Polly Barker remembers “dressing up like a spaceman” to treat HIV/AIDS patients in 1981, when she was a student nurse. Fear and uncertainty surrounded the new disease, and healthcare professionals took extra precautions with personal protection until they learned more about it.
“We don’t do that anymore,” she said. “Now, we treat everybody the same. We focus more on the transmission method of the disease.”
Barker now works as the infection and disease control director at Allen County Regional Hospital. Over the course of about 40 years in healthcare, she’s seen several crisis situations with the emergence of new diseases. The novel coronavirus COVID-19 is just the latest.
“It’s scary every time,” she said. “Any time we go through a crisis like this, it changes our process.”
Each new crisis presents opportunities to learn, she added.
In the 1980s, healthcare professionals learned how to treat patients with HIV/AIDS.
In 2009, the H1N1 “swine flu” pandemic changed the understanding about influenza and the importance of preventative measures.
“I think influenza vaccinations became much more prominent,” Barker said. “We didn’t have near the emphasis on flu shots that we have now. Even if it doesn’t decrease the number of incidents, it reduces the severity.”
She expects something similar to happen because of the coronavirus pandemic, though it’s too early to know exactly what that may look like.
“I’m excited to see what kind of preventative measures will follow, and how it will work if they develop a vaccination,” Barker said.
Any kind of shared crisis brings people together, she said, even if the current restrictions require greater degrees of separation. She believes people become more understanding and perhaps a little bit more kind during these shared experiences.
“I think we’ll all understand social distancing and caring for our fellow human beings a little bit better, too.”
ALLEN COUNTY is one of few counties in eastern Kansas that hasn’t reported a positive COVID-19 case, even though it has tested 74 residents. That’s a rate of 5.98 per 1,000, one of the higher testing rates in the state.
Barker oversees each of those tests. She described the process.
A healthcare provider — a physician at one of the local health clinics or the emergency room — will order a test for someone who has symptoms similar to COVID-19. The patient will arrive at the laboratory, where a technician will swab the inside of a nostril.
“It feels like they’re sticking it down your nose to China. It’s not very comfortable,” Barker said.
The sample is then sent to one of the state’s private laboratories for testing, Quest or Lab Corps, although some tests have been sent directly to the Kansas Department of Health and Environment’s labs.
Initially, results took 15 or 16 days. Now, results typically come the next day.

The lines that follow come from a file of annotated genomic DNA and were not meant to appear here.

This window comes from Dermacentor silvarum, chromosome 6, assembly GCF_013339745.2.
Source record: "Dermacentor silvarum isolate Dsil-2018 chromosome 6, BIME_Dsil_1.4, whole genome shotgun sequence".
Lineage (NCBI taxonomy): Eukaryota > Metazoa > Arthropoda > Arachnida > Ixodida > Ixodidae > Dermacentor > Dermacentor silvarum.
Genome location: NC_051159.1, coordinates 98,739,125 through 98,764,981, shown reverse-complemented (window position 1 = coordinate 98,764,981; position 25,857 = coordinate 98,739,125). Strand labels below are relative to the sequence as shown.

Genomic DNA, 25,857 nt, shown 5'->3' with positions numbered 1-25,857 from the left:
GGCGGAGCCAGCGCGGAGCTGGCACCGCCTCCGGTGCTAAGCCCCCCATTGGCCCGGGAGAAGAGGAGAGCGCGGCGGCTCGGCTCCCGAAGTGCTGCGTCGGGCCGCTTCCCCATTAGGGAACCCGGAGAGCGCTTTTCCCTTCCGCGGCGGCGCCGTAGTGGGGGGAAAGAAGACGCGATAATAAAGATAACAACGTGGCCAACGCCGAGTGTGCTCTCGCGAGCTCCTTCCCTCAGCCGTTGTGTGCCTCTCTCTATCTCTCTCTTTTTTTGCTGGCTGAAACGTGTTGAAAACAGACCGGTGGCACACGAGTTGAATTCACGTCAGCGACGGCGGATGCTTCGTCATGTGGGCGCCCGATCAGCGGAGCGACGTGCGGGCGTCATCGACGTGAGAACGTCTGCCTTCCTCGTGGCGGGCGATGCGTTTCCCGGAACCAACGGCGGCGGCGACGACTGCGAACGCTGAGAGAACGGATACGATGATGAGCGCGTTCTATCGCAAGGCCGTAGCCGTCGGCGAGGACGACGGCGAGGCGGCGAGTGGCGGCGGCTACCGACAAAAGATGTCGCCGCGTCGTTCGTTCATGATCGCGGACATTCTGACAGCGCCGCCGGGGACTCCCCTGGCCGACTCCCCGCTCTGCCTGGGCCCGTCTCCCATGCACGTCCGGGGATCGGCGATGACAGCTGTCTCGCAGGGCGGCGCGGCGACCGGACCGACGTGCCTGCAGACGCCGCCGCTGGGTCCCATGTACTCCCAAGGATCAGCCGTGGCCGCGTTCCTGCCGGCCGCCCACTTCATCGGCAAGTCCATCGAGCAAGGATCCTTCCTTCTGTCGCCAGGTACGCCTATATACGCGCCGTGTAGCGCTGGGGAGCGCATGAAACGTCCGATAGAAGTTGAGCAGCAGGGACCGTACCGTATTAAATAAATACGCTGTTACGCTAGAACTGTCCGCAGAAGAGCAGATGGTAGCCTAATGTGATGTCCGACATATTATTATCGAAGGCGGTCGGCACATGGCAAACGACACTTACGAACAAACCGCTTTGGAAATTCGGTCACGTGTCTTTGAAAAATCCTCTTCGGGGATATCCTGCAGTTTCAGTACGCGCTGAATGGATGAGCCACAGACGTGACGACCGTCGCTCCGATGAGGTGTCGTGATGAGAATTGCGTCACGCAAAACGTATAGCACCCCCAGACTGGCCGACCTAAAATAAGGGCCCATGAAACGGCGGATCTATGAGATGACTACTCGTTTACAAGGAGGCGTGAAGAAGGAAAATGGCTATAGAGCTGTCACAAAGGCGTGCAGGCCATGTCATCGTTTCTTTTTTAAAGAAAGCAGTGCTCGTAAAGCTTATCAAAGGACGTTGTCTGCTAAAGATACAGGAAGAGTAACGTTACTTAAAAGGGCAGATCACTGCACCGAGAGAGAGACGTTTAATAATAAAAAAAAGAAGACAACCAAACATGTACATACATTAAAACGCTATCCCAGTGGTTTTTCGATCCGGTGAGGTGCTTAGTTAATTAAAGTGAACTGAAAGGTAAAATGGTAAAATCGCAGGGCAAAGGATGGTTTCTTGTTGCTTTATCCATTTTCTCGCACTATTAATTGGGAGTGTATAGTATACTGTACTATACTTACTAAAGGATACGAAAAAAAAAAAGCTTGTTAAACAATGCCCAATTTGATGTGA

Barker receives the results and notifies the patient and healthcare provider.
“So far, I’ve been able to tell everyone good news,” she said.
There are plenty of other reasons someone may have symptoms similar to COVID-19, including other viruses, influenza or even seasonal allergies. A physician may order additional tests for those things.
Barker isn’t sure why Allen County has yet to report a positive case. She believes it’s likely local residents have contracted the virus, as it is prevalent in the region. The state has reported more than 1,100 cases.
But current guidelines allow for testing only in certain circumstances. Local, state and national health officials have advised those who have mild symptoms to forego testing and take care of themselves at home. The majority of those who contract COVID-19 will have mild symptoms.
“I want people to keep doing what they’re doing, because it seems to be working,” Barker said.
BARKER graduated from Iola High School in 1976 and left to pursue a career in health care. She never expected to return to Iola, but did so about 25 years ago when her father became ill.
She worked for Allen County Hospital for a time before leaving to become a state nursing surveyor, then returned to ACRH about six years ago in her current position.
Her job has taught her to appreciate statistics.
“I never realized how much I enjoyed the numbers game,” she said. “I didn’t think statistics were important. I can see now that they are.”
Statistics provide perspective, she said. They provide hard evidence of what has been and what is likely to come.
KDHE posts daily updates with COVID-19 statistics, showing not just how many positive and negative cases have been reported and the number of deaths but also data about the ages, genders and hospitalizations. An interactive map shows how many tests have been done in each county, with related statistics.
“The numbers can really roll around in my head,” she said. “Right now everyone is scared and thinking this is going to be devastating, but I’m able to say, ‘Take a deep breath and look at the numbers.’
“I feel like the numbers in Kansas are pretty good and we’ve done a fairly good job social distancing. It shows us what we’re doing is working.”